If we do a time machine scenario and zip back to May of 1889, we find Queen Margherita and her husband, King Umberto I, being served pizza at the palazzo in Naples where they were staying. The king and queen had heard about the famous pizzas of Naples, so naturally they wanted to try them. The pizzaiolo chosen to make the pizzas for the King and Queen was Raffaele Esposito. He was accompanied by his wife, Donna Rosa. They brought enough ingredients to make three kinds of pizza, and after sampling all three Queen Margherita selected as her favorite the pizza made with tomatoes, mozzarella and fresh basil. And so, to this day, pizza Margherita is one of the most popular pizzas sold in this country as well as in Italy.
The cheese used on that pizza was undoubtedly fresh mozzarella made from the milk of the water buffalo. Buffalo milk has about 9 percent butterfat, which accounts for its incomparably rich flavor (cow’s milk runs about 3.5 percent butterfat).
There is nothing that quite approaches the lush, rich flavor of buffalo milk mozzarella. That’s the good news. The bad news is that it is very expensive, hard to come by, has a short shelf life (in fact, it is at peak flavor when eaten within 24 hours of being made), and does not melt that well on pizza. And, of course, considering the source, no one in this country makes a true buffalo milk mozzarella.
When it comes to fresh mozzarella, cow’s milk mozzarella, known as fi or di latte, is perfect for pizza. Since it is a pasta fi lata cheese, it melts beautifully, has good fl avor and is readily available. Fior di latte, however, goes beyond use as a pizza cheese. It has practical application in appetizers such as insalata Caprese and bruschetta. A variety of shapes (ovolini, bocconcini, logs, etc.) allows for wide usage on antipasto platters. And it is sublime when put together with a fresh tomato sauce, fresh basil and pasta.
The name comes from the verb mozzare. “Mozzare” means “to lop off,” and the process of working the curd, cutting or breaking a small piece of the curd from a larger one, is one of the key steps in the process of making fresh mozzarella.
At this point, I would encourage you most emphatically to try making your own fresh mozzarella. It is quite easy once you get the hang of it. And in the same breath, I would encourage you not to try to make your own curds (unless, that is, you have a cow and a book on the art of cheese-making).
My point is this: If you wish to make your own fresh mozzarella, buy the curd (the solid mass that results when milk and certain enzymes are heated together). Fresh mozzarella curd is readily available from most cheese manufacturers and distributors.
Fresh mozzarella curd comes in various weights and is vacuum packed. It needs to be refrigerated at all times, and has a shelf life of about three weeks.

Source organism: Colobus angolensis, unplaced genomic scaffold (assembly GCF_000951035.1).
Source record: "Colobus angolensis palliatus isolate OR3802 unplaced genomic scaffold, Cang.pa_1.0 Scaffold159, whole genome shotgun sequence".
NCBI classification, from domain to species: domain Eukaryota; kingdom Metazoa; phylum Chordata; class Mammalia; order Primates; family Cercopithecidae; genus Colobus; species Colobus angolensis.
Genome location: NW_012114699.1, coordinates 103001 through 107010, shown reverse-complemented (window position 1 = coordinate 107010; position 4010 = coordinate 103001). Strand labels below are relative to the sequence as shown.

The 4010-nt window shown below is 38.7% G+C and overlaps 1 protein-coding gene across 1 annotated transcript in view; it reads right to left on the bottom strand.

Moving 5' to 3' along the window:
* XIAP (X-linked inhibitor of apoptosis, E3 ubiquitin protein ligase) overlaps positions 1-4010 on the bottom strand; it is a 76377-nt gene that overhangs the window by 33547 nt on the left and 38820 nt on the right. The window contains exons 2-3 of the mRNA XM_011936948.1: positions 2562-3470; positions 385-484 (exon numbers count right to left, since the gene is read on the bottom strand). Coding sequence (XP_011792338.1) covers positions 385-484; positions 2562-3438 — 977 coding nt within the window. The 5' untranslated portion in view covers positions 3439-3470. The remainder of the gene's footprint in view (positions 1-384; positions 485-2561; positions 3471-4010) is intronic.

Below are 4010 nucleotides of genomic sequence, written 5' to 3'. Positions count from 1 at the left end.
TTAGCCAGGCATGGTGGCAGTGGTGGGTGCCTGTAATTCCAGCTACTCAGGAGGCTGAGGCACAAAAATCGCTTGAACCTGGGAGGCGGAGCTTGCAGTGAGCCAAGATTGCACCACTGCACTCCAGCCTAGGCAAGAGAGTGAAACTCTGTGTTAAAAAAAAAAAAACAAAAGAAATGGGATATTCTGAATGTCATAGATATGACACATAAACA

1. Slice the curd into cubes that are similar in size. Place the cubes in a large stainless steel bowl. Cover the curd with hot water from the faucet. Let sit for 3-4 minutes. Drain the water.
2. Heat water to 140-150 F. Pour the hot water around the sides of the bowl, not on the cheese, to avoid scalding the cheese. Keep adding water until the curds are completely covered.
3. Using a wooden or metal paddle, stir the curds gently for about fi ve minutes, to separate and allow the water to absorb.
4. Let curds rest for 2-3 minutes. Discard about 2/3 of the water. Repeat step number 2. The basic idea here is that you are “melting” the curd.
5. Push the curds together with a paddle or fl at spoon. Insert the paddle under the curd. Stretch the curd over the paddle, working a small section at a time, until the texture is smooth.
6. Stretch the curd, pulling it into a long rope. If the rope begins to tear, stop stretching it and return it briefly to the hot water, so that is softens and becomes pliable again. Repeat the stretching process until the cheese is satiny smooth and slightly elastic. Tear off pieces of the cheese and shape into desired sizes (balls and logs being the most common).
7. Put the cheese into ice cold water (or a brine solution of salt and water) for 15- 20 minutes to set the shape.
NOTE: To extend the shelf life of the fresh mozzarella, keep it covered in a light brine (water and salt) solution and refrigerated at all times. 09.09.09
Making fresh ricotta is as easy as boiling milk –– literally. Give it a try. Think about the edge over your competition by stating on your menu that “Our ricotta is made in house.”
2 quarts whole milk
1 cup heavy cream
2 tablespoons fresh lemon juice (or distilled white vinegar)
Put the milk and the cream in a large stainless steel saucepan. Bring to a full boil. Remove from heat and add the lemon juice. Stir gently until the mixture has separated into thick curds. Set a large sieve in a deep bowl. Line the sieve with fine-mesh cheesecloth. Pour the curds and liquid (the whey) into the cheesecloth and let it drain for 15-20 minutes. Scrape the ricotta into a bowl. Cover and refrigerate until ready to use.
This is one method I use to make a pizza Margherita using fresh mozzarella and fresh plum or Roma tomatoes.
Dice the mozzarella (it melts more evenly). Dice the tomatoes and add to the bowl with the mozzarella. Add enough olive oil to moisten to give it a thin coat (not too much oil or the pizza will come out too greasy).
Add chopped fresh basil and toss again to combine. Spread the mixture evenly over the pizza crust. Bake.
This is a good recipe when using mozzarella as part of an antipasto platter. Arrange the mozzarella with roasted red bell peppers and prosciutto.
1 pound fresh mozzarella, sliced
1 tablespoon finely chopped parsley
2 tablespoons torn fresh basil leaves
½ cup extra-virgin olive oil
2 teaspoons fresh lemon juice
Put the fresh mozzarella in a stainless steel or nonreactive bowl. Add the remaining ingredients. Toss gently to combine the flavors. Serve at once or chill slightly.
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